Our observation that CD3+ and γδ+ cells have significantly increased intracellular IL-17A production during neutrophil depletion led us to examine these populations more closely. For this, mice were depleted of neutrophils alone, or neutrophils in combination with CD4+ T cells and/or CD8+ T cells, and γδ+ T cells and given an experimental pulmonary infection with C. neoformans strain H99γ. IL-17A production and pulmonary fungal burden was subsequently analyzed on day 7 post-inoculation. Depletion of neutrophils in combination with CD4+ and/or CD8+ T cell subsets did not affect IL-17A production in the lungs of infected mice compared to infected mice treated with isotype control antibody (Figure 6A). In contrast, depletion of neutrophils in combination with γδ+ T cells resulted in a significant reduction in pulmonary IL-17A compared to IL-17A detected in lung homogenates of mice depleted of neutrophils alone on day 7 post-infection (Figure 5A). Nonetheless, we observed no significant difference in pulmonary fungal burden in all depletion groups at day 7 post-infection (Figure 6B). Therefore, the γδ+ T cells appear to be responsible for the increased IL-17A detected in lung homogenates of neutropenic mice infected with C. neoformans strain H99γ.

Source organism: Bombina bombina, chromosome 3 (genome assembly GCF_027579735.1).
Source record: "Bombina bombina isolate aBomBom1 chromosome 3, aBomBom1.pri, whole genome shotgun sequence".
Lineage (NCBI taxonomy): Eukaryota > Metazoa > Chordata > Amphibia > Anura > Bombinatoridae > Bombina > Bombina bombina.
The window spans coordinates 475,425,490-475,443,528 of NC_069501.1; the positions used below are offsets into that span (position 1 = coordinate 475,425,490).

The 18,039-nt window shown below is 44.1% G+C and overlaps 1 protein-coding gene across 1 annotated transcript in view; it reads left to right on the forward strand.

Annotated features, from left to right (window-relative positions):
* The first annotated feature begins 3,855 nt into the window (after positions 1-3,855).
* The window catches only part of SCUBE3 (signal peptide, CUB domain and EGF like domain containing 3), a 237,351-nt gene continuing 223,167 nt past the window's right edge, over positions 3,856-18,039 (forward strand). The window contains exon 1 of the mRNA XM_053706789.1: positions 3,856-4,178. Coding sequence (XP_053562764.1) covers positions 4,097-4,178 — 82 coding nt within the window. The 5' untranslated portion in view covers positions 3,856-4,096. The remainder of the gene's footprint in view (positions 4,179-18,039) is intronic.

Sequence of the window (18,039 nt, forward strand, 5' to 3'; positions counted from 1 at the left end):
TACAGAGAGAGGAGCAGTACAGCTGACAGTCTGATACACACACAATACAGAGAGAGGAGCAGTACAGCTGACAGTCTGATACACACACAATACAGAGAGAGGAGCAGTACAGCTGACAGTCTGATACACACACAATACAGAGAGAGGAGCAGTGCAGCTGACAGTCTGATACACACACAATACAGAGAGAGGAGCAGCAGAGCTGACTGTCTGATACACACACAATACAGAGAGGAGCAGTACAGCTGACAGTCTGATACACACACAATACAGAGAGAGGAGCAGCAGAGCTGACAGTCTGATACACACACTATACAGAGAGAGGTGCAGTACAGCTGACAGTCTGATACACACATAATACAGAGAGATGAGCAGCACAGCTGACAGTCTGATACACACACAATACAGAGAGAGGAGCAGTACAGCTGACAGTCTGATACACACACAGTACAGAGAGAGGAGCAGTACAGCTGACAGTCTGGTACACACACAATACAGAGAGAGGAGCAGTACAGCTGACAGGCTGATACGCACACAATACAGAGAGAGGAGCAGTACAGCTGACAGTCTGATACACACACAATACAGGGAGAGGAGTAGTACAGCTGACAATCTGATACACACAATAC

Our results discussed herein show that γδ+ T cells produce significant quantities of IL-17A in mice depleted of neutrophils during pulmonary infection with C. neoformans strain H99γ. The production of IL-17A did not appear commensurate with the percentage of IL-17A+ γδ+ T cells observed in pulmonary tissues of C. neoformans strain H99γ infected mice. Nonetheless, dual depletion of neutrophils and γδ+ T cells resulted in a significant reduction in pulmonary IL-17A production compared to mice depleted of neutrophils alone. This may suggest that neutrophils negatively regulate the production of IL-17A from γδ+ T cells. Previous studies have suggested that IL-10 production by neutrophils may lead to an inhibition of IL-17A production in the lungs, however, we observed no evidence of this occurring in our model system. Alternatively, the presence of cytokines or other stimulants that promote IL-17A production by γδ+ T cells may be enhanced in the lungs of neutrophil depleted mice in our model system. Thus, neutrophils would only indirectly influence IL-17A production by γδ+ T cells. While we are uncertain of the mechanism, we are not the first to demonstrate a contribution by γδ+ T cells to IL-17A production[27, 29–31, 34, 35], and these data provide us with additional insight into perhaps an underappreciated role of γδ+ T cells in cytokine production at the pulmonary mucosa. In our model of protection against pulmonary cryptococcosis using C. neoformans strain H99γ, IL-17A production appears to work in concert with Th1-type immune responses to mediate protection and prevent dissemination to the brain[11, 12]. Previous experiments employing intracellular staining for IL-17A followed by flow cytometric analysis indicated neutrophils as the predominant source of IL-17A in the lung during protective anti-cryptococcal immune responses. Neutrophils do not appear to be critical for clearance of pulmonary C. neoformans infections; indeed, depletion of neutrophils alone in mice was shown to prolong survival and lower fungal burden. However, neutrophils are phagocytic, anti-fungal, and also participate in the production of cytokines that enhance protective anti-cryptococcal immune responses[41–44]. Quite possibly, other cell types assume a greater effector role against C. neoformans to compensate for the absence of neutrophils in the lung.